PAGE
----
Jan 6, 2016 at 1:06 PM | Unregistered CommenterSuffolkBoy
Jan 6, 2016 at 1:44 PM | Registered Commentertomo

According to the ONS: "Since 1964 the population of the UK has grown by over 10 million people (18.7%). About half of this growth has occurred since 2001." That is the equivalent of four Birminghams in only 15 years - a massive increase in the built area in a short time. There are around 8 million people in the UK (most in England) who were not born here - that requires a city the size of London over and above what was needed before mass immigration.

For historical reasons our towns and cities are often built on, or near, rivers. Even one field built on as a housing estate in a village near a river could make the difference between a near miss one year, to flooding the next for the same weather conditions. It takes only a minor change for a dangerously close call one year to become an actual flood the next. A 9% increase in population in only 15 years is far from minor.

I believe the 2011 NEA estimate of 10.6% built area for England is useful: gardens, parks, sports grounds etc, in our cities, all have hard standing or compacted ground that contribute to rapid run off as well as buildings, roads and other infrastructure. And of course rivers are the main sink to which surface water is directed. These cannot be dismissed merely because some features appear superficially bucolic. However the absolute size of the built up area is not really the point, it is the increase in area over a short time.

Whilst there are many factors that contribute to flooding, including specifically local ones, there are only two that have changed significantly in the last decade or two. One is the lack of dredging and the second is the increase in size of the built environment with its concomitant rapid discharge (ie high flow rate) of surface water into our rivers, both of which I have highlighted.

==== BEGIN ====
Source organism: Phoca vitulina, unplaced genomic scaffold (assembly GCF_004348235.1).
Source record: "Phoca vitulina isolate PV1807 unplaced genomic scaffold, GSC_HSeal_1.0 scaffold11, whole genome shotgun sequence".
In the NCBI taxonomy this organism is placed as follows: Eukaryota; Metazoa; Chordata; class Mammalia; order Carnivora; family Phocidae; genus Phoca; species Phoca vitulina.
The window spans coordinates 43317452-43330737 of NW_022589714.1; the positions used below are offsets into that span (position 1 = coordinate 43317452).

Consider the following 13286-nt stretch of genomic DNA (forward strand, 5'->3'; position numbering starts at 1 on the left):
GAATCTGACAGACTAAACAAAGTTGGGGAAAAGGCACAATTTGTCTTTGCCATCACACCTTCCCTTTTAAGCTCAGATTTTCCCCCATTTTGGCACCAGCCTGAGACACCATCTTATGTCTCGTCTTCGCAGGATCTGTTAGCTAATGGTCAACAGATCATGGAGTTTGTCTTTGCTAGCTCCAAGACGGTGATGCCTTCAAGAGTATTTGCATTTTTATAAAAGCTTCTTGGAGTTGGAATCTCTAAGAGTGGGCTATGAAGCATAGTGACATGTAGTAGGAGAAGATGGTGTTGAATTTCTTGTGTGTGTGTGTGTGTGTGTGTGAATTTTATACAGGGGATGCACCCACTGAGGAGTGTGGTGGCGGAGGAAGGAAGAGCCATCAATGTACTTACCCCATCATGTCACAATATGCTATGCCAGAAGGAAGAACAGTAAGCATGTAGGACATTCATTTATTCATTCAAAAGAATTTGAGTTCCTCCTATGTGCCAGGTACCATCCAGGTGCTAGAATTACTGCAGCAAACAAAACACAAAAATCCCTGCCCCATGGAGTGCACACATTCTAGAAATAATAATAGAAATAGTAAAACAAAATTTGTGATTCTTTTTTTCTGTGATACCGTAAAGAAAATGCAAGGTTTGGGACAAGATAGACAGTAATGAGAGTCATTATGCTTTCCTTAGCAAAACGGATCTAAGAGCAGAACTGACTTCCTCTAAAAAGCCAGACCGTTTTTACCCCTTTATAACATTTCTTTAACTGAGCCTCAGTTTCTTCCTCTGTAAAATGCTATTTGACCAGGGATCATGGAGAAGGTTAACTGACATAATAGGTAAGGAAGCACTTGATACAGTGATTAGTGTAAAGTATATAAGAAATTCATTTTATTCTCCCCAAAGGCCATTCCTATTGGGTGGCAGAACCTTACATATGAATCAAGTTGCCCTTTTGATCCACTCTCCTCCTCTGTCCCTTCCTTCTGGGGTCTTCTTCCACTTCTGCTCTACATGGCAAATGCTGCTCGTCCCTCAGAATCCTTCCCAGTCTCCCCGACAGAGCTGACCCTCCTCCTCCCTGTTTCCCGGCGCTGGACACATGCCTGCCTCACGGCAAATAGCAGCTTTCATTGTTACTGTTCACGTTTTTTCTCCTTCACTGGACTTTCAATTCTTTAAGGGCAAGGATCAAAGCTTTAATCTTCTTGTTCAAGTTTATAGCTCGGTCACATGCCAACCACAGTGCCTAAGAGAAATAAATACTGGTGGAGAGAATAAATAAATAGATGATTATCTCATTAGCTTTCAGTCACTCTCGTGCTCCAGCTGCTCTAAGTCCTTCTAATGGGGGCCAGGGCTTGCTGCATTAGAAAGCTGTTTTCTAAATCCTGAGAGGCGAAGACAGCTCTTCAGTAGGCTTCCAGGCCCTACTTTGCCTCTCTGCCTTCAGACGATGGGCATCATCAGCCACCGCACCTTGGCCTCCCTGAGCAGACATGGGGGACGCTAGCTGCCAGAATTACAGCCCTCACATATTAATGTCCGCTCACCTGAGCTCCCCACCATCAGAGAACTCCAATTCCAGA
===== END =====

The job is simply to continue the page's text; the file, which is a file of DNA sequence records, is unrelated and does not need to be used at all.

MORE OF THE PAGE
Jan 6, 2016 at 2:17 PM | Unregistered CommenterBudgie


The important point to remember about the built environment is that the majority of rain is piped off it and directly into the rivers via the surface water drainage system (this is separate from the sewage system, though there are some connections usually by weirs)

That certainly is NOT the case in even suburbia, as the building regs mandate soakaways - essentially every dwelling needs a way to absorb rainfall into some sort of subsoil containment, or a dry pond that fills up.
"To try and ensure water is dispersed into the ground evenly and quickly you must consider the
use of a soakaway in all cases.
You must use a soakaway if design criteria can be met. Discharging stormwater into a drain will
only be allowed if soakaways or other infiltration methods are not suitable."

so storm drains are very much deprecated, and only to be used if there is no other means to disperse water from a residential or commercial building

Jan 6, 2016 at 2:32 PM | Unregistered CommenterLeo Smith

Peta in Cumbria,

I'm fascinated by your soil theories. We've been farming a bit of Hampshire for 55 years, and it varies from chalky loam to heavy clay - and they have always been chalky loam and heavy clay. The reason you put drains under clay (as we did extensively in the mid 1960s) is that heavy clay is by its very nature less prone to drain itself - you wouldn't put in drains under friable organic-rich soil because that drains easily on its own. I've dug out my copy of 'Soil Management' by Davies. Eagle and Finney (a vital textbook for us Agricultural Engineers), and there are four situations where drainage is required (Chapter 5): Lowland Basins, Springs sites, Soil Pans and Clayland Areas. No mention of organic rich peaty soil. I would also suggest that the fact that previous occupiers had a brickworks suggests that the clay must have always been there.